Yesterday marked an end of an era at The Island School with the departure of the one and only David Miller. David came to The Island School three years ago with a ton of energy, some quirky expressions and a passion to change young people’s lives. There is no doubt that every student of David Miller has at least one (if not 20) story that brings a smile and recalls how he helped make their time at Island School invaluable. David, we cannot thank you enough for all your hard work and dedication over the years and we are sad to see you go! We wish you the best of luck and expect you to stay in touch and continue to make us all smile and do good work!
–The Island School
If you distill all the rules and protocols of scuba diving, there is one fundamental principle: breathe.
Perhaps this seems redundant. On land, the physiological process of taking air into one’s lungs and then expelling it is also pretty essential. Yet when PADI, the Professional Association of Dive Instructors, declares, “always breathe slowly and deeply and continuously,” in their Open Water Manuel, they aren’t kidding around. Even several meters below the surface, divers should never hold their breath. The physical effects of changing depths, caused by tremendous fluctuations in pressure, must be regulated by a continuous cycle of inhalation, exhalation. Failure to do so could lead to arterial air embolism, pneumothorax, mediastinal emphysima, subcutaneous emphysima—conditions whose names alone are enough to scare most divers.
Luckily, I am not scared. Or at least, I am not as nervous as expected. I am a first time diver, but I am learning from a Divemaster who is patient, thorough, and reassuring. I came to The Island School this fall as a Teaching Fellow for the Continue reading
I wrote this when we got back from an early morning free-dive last Wednesday. A rare pleasure.
“This morning I dived with a loggerhead. The turtle was missing a chunk of its shell. On its right hand side a shark, I assume, had taken a bite out of its shell and left its flipper intact but withered. We had been diving at Tunnel. I had taken three dives and was concentrating on relaxing under water, minimizing effort without concern for depth, and finding the point at which my buoyancy would become neutral and I would hover in the water column while excerting no effort. I had not yet found that depth. My buddy Continue reading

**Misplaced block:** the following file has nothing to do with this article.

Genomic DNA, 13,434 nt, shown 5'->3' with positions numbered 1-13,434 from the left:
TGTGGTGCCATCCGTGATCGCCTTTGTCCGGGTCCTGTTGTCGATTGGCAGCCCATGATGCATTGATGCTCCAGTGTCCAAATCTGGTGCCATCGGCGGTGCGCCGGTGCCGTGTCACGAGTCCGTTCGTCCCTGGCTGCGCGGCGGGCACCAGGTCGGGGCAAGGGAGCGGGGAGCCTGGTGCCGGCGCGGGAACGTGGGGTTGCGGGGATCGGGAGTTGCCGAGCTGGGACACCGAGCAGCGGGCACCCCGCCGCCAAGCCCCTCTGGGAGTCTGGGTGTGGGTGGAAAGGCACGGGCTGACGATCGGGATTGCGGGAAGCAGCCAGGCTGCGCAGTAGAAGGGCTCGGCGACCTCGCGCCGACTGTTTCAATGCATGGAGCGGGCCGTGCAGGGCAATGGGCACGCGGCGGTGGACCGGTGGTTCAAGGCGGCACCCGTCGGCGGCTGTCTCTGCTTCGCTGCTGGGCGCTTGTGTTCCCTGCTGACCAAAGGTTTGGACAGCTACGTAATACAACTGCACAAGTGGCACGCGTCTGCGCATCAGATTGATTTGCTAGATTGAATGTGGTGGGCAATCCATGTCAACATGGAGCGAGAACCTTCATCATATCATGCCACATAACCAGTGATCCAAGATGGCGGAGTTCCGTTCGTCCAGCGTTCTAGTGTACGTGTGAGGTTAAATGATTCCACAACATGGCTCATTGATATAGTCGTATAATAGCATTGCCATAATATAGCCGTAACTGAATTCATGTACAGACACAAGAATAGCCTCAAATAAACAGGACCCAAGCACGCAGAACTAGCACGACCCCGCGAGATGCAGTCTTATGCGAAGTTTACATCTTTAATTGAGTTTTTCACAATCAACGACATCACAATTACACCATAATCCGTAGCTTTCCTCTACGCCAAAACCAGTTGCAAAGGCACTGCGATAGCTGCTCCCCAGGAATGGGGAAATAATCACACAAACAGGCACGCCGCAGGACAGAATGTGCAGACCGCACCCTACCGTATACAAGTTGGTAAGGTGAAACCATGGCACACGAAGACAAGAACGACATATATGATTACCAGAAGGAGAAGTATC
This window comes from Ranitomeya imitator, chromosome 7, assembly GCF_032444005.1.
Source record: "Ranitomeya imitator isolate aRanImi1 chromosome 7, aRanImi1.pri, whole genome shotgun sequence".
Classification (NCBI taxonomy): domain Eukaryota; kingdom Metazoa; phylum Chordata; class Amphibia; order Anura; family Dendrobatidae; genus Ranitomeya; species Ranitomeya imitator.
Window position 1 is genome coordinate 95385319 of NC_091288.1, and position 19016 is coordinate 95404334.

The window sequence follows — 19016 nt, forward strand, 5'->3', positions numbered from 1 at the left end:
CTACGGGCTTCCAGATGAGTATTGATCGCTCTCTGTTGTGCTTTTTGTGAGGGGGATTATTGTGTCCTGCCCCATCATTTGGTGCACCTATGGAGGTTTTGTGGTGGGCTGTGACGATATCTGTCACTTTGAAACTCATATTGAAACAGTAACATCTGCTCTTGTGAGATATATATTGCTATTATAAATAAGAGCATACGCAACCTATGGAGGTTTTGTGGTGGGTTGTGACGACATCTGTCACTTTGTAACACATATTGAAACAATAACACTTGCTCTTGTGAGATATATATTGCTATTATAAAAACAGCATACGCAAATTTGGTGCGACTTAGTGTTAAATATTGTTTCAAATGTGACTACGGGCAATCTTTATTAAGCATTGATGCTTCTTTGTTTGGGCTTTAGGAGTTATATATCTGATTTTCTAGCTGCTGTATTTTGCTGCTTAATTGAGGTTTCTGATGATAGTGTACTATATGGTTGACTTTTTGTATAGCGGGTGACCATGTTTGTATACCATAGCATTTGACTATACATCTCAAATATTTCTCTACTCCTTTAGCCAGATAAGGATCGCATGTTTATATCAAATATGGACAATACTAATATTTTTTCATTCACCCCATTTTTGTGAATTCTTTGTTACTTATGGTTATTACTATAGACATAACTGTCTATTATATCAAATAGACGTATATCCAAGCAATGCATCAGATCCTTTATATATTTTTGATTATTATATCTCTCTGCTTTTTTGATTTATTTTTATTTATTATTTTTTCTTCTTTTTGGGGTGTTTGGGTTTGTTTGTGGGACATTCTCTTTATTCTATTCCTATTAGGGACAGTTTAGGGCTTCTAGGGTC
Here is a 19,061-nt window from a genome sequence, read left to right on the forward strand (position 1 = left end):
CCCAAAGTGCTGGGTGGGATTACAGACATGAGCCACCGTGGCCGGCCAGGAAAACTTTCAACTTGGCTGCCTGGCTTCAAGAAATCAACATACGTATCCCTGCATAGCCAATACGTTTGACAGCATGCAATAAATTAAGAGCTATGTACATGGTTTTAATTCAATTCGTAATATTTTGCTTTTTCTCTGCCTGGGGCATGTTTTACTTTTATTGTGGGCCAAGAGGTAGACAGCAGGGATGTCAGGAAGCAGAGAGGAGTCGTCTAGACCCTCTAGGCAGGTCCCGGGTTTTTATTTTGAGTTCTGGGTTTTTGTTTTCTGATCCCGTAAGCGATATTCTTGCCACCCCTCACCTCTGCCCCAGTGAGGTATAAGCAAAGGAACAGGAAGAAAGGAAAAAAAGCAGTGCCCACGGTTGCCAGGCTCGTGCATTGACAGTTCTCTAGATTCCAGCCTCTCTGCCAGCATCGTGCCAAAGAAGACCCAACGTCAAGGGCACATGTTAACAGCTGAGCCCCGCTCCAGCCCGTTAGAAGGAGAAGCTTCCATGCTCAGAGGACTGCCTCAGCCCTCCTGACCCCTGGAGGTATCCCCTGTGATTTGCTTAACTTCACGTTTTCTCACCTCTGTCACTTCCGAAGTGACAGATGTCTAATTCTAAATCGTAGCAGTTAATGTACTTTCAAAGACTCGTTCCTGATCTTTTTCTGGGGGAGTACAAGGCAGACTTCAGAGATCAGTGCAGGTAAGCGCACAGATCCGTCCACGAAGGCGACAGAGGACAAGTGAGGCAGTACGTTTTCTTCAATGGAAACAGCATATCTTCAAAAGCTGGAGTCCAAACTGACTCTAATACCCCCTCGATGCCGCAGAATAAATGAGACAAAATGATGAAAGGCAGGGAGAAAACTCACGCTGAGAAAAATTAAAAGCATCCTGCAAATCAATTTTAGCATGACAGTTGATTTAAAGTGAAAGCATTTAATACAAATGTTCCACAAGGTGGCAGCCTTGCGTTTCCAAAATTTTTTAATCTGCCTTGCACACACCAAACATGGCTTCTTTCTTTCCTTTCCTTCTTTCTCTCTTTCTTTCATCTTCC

In his cacique update last night, Peter elegantly described our end of orientation commencement ceremony. And the poesy he employed for the day could not have been more apt.
To me, last night’s ceremony was an important ritual at a critical point in the semester–the students have just spent the past two weeks getting to know this place and each other. They kayaked in the Continue reading
“The truth is that many things on which our future health and prosperity depend are in dire jeapordy: climate stability, the resilience and productivity of natural sustems, the beauty of the natural world, and biological diversity.
It is worth noting that this is not the work of ignorant people. Rather, it is largely the results of work by people with BA’s, BS’s, LLB’s, MBA’s, and PhD’s. Elie Wiesel once made Continue reading
[flickr video=http://www.flickr.com/photos/islandschool/4422636672/ show_info=no]
Students breathing bubbles at Tunnel Rock
K1 stops on day 1 to learn about red mangroves
Sunday night, as we (K1) sat under the stars, Remo pointed out constellations. The stars were shining brightly and with a laser pointer, Remo directed us to Orion, Canus Major, Taurus, Ursa Major, and several others. I’ve lived here for over seven months, but I’ve never spent that much time looking up at the sky. The students leaned back in their Continue reading
K2 shows excitement about their 3-day kayak adventure
I awoke this morning to a howling wind and thought to myself “uh-oh”. But by the time we gave K1 and K2 kayak trips a big group hug around the flagpole, the wind had already begun to settle
A great night at the softball game!
Wow! What a wonderful way for the students to spend their first night off. Last night we traveled to Rock Sound to watch a local slow-pitch softball game. The league leaders, the Rock Sound Defenders, lost an exciting bout against Continue reading
I sat drinking my coffee yesterday morning, watching as the sun rose over the Caribbean Sea; a chill ran down my spine. I couldn’t tell if it was the breeze coming off the water or the excitement of the day ahead of me. Alex Perkins and I were to serve as Caciques for the day, the only time in the semester when faculty have that role. Continue reading